Sunday, January 10, 2010

Underrated Performers of the Week: Patricia Collinge and Edna May Wonacott

(Pictured: Edna May Wonacott - seated in front; standing, left to right - Patricia Collinge, Charles Bates, Joseph Cotten and Henry Travers in Alfred Hitchcock's Shadow of a Doubt)

This week our spotlight on supporting players takes a look at two standout members of the superb cast of Alfred Hitchcock's 1943 masterwork, Shadow of a Doubt: Patricia Collinge, a veteran stage actress in her second film outing, and Edna May Wonacott, a fledgling actress in her first role.

Patricia Collinge was born in Dublin, Ireland, in 1892 and went on the London stage at the age of 18. In 1907, she and her mother emigrated to the U.S. where Collinge found steady work in American theater for the next 45 years.

Collinge originated the role of Birdie Hubbard in the 1939 Broadway production of Lillian Hellman's "The Little Foxes." She was again cast in the part when the play was adapted to film in 1941. It was her film debut and she garnered an Academy Award nomination for Best Supporting Actress. Collinge's next film was equally auspicious - she was cast in Alfred Hitchcock's great classic, Shadow of a Doubt (several sources concur that she was also involved with script re-writes on the film). She made only seven films in her career and is primarily remembered for those first two. Both characters, Birdie in The Little Foxes and Emma Newton in Shadow of a Doubt, shared a certain tremulous, high-strung quality, but the two existed in very different milieus. Birdie, sensitive and tentative, was crushed by the avaricious and carnivorous Hubbard family; Emma is affectionately respected by the gentler Newton clan and is secure in her position at home and in the community. Collinge depicts both characters in fine detail.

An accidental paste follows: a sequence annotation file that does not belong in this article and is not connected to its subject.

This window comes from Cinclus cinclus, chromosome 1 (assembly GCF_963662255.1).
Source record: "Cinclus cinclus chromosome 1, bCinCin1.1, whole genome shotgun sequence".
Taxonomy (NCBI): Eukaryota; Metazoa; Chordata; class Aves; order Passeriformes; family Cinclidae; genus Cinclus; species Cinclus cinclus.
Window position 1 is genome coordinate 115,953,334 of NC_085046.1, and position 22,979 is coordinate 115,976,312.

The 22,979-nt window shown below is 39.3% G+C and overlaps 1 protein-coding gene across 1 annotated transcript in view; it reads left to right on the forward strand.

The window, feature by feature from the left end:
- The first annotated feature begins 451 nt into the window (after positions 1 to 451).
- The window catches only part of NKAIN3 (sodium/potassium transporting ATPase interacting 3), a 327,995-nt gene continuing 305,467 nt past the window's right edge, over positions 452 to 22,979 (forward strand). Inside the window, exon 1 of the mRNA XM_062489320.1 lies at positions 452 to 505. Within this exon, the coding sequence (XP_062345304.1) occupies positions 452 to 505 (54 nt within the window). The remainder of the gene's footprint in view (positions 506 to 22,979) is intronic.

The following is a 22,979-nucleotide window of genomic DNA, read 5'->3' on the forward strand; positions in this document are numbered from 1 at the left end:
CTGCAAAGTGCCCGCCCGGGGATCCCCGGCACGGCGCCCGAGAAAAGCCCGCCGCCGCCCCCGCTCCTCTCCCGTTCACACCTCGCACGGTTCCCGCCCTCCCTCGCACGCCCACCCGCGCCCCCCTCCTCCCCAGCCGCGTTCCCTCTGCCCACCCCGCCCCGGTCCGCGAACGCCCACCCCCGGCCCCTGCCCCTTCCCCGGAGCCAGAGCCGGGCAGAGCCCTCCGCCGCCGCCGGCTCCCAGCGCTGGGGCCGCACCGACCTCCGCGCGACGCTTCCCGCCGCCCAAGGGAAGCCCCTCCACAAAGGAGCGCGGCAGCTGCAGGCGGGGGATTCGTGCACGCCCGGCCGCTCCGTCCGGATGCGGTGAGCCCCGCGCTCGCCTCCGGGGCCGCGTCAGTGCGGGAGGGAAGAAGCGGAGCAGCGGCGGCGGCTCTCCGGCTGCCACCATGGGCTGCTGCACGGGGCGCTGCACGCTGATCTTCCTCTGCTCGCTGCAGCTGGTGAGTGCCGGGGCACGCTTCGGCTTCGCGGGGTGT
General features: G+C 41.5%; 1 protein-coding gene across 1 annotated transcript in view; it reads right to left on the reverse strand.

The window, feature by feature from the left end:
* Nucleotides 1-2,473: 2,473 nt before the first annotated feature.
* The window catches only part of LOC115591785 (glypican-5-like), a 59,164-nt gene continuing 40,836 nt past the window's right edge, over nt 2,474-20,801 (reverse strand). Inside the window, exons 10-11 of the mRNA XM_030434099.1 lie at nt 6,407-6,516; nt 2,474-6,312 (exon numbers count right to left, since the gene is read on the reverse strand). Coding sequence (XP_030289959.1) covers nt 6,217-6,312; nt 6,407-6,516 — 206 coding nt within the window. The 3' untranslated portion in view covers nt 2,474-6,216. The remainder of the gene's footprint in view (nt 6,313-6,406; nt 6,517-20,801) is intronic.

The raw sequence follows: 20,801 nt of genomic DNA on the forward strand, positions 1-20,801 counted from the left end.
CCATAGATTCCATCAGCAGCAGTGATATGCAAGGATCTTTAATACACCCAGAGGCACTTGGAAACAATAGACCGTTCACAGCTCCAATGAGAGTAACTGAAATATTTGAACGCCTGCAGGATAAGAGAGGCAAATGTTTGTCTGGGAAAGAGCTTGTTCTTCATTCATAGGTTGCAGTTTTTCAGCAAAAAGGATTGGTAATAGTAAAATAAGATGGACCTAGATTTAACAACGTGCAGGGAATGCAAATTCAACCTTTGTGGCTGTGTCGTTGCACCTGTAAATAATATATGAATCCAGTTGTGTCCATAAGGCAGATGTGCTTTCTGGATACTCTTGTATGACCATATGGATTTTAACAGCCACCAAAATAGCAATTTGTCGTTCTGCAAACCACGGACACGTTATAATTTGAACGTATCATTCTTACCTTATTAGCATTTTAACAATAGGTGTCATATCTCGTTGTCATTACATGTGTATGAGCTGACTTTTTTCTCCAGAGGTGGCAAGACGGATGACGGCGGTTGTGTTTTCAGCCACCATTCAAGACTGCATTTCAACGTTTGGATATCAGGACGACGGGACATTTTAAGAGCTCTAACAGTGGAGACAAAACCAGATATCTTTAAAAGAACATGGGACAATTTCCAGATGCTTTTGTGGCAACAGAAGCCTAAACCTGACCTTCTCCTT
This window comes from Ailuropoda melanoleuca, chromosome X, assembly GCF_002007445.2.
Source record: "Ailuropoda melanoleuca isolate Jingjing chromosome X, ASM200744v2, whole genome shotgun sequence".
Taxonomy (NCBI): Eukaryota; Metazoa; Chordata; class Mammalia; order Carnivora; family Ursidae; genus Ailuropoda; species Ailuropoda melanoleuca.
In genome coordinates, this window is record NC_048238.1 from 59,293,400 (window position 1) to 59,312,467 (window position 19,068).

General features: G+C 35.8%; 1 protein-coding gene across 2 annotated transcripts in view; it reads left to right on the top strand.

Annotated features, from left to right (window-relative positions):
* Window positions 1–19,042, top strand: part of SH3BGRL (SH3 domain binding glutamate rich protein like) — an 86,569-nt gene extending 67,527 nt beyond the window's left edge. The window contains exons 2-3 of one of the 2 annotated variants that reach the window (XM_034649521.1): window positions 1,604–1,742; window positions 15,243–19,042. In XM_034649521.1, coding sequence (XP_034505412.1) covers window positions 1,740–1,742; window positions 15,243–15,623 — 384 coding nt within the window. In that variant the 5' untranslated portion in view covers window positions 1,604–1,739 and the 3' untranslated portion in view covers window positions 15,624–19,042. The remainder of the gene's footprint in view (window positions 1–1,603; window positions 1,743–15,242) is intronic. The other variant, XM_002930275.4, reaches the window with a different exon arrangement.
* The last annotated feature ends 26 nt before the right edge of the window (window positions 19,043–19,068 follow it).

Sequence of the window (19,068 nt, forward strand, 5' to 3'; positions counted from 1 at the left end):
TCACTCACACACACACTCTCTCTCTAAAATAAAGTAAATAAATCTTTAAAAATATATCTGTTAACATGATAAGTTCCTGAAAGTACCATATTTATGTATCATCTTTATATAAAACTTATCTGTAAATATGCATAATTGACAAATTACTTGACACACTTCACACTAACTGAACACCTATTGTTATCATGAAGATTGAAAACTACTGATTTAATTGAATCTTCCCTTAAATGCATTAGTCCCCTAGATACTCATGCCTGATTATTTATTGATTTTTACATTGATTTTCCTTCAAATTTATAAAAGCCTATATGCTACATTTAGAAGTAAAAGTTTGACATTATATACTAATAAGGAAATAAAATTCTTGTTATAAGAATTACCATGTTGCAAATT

Patricia Collinge's last film was The Nun's Story (1959) with Audrey Hepburn. She appeared on various TV drama anthology programs of the 1950s and in series TV of the 1960s. She passed away in New York City in 1974 at the age of 81.

Edna May Wonacott was born in Willits, California, in 1932. The daughter of a local area grocer, she was discovered by Alfred Hitchcock, who had set Shadow of a Doubt in bucolic Santa Rosa, California, and was using the town's citizens as extras in the film. He selected 9-year-old Edna May to portray Ann, younger sister of the protagonist, Charlie Newton, and daughter of Emma Newton (Collinge). Observant Ann was the one member of the family to be skeptical of charming Uncle Charlie from the beginning.

Following the success of Shadow of a Doubt, Wonacott and family moved to Southern California where she pursued an acting career for a time. She had small roles in only six more films, including the Leo McCarey classic, The Bells of St. Mary's (1945), and appeared on television, but left her career in the early 1950s to marry and raise a family.

Though Edna May Wonacott's career was brief, her striking performance as the smart, self-possessed bookworm, Ann Newton, earned her a place in the hearts of Hitchcock aficiondados and classic film buffs everywhere. She brought an appealing piquancy to each of her scenes and hardly seemed a novice onscreen with the likes of Joseph Cotten, Teresa Wright, Henry Travers, Hume Cronyn, Wallace Ford, Macdonald Carey and Collinge.

Wonacott, now a great-grandmother, lives in Arizona.

Patricia Collinge